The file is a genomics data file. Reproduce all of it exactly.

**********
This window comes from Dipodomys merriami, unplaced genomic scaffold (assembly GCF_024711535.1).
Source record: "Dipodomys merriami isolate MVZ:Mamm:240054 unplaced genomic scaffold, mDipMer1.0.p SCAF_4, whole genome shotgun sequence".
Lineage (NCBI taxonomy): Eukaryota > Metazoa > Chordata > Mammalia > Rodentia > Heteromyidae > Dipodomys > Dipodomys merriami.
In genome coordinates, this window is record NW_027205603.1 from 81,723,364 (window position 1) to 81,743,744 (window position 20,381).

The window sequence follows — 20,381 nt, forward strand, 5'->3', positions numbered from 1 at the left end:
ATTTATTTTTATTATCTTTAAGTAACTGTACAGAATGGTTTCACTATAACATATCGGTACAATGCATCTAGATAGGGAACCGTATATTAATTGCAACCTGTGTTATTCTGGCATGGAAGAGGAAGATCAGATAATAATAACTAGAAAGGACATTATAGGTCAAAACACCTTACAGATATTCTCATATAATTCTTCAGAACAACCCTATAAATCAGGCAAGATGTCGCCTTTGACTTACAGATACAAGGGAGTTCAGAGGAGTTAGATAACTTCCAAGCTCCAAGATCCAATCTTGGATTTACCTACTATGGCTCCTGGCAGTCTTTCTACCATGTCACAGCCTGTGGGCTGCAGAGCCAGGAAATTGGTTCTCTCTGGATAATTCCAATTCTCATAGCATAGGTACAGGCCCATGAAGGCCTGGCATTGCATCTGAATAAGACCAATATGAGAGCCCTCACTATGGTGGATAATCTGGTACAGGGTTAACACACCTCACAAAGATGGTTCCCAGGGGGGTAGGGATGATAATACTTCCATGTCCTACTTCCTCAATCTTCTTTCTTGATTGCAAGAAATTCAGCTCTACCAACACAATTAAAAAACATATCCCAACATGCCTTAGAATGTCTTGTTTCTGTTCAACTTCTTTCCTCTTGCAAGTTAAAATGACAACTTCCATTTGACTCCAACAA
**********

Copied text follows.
This window comes from Dipodomys merriami, unplaced genomic scaffold (assembly GCF_024711535.1).
Source record: "Dipodomys merriami isolate MVZ:Mamm:240054 unplaced genomic scaffold, mDipMer1.0.p SCAF_4, whole genome shotgun sequence".
Lineage (NCBI taxonomy): Eukaryota > Metazoa > Chordata > Mammalia > Rodentia > Heteromyidae > Dipodomys > Dipodomys merriami.
In genome coordinates, this window is record NW_027205603.1 from 81,723,364 (window position 1) to 81,743,744 (window position 20,381).

The window sequence follows — 20,381 nt, forward strand, 5'->3', positions numbered from 1 at the left end:
ATTTATTTTTATTATCTTTAAGTAACTGTACAGAATGGTTTCACTATAACATATCGGTACAATGCATCTAGATAGGGAACCGTATATTAATTGCAACCTGTGTTATTCTGGCATGGAAGAGGAAGATCAGATAATAATAACTAGAAAGGACATTATAGGTCAAAACACCTTACAGATATTCTCATATAATTCTTCAGAACAACCCTATAAATCAGGCAAGATGTCGCCTTTGACTTACAGATACAAGGGAGTTCAGAGGAGTTAGATAACTTCCAAGCTCCAAGATCCAATCTTGGATTTACCTACTATGGCTCCTGGCAGTCTTTCTACCATGTCACAGCCTGTGGGCTGCAGAGCCAGGAAATTGGTTCTCTCTGGATAATTCCAATTCTCATAGCATAGGTACAGGCCCATGAAGGCCTGGCATTGCATCTGAATAAGACCAATATGAGAGCCCTCACTATGGTGGATAATCTGGTACAGGGTTAACACACCTCACAAAGATGGTTCCCAGGGGGGTAGGGATGATAATACTTCCATGTCCTACTTCCTCAATCTTCTTTCTTGATTGCAAGAAATTCAGCTCTACCAACACAATTAAAAAACATATCCCAACATGCCTTAGAATGTCTTGTTTCTGTTCAACTTCTTTCCTCTTGCAAGTTAAAATGACAACTTCCATTTGACTCCAACAA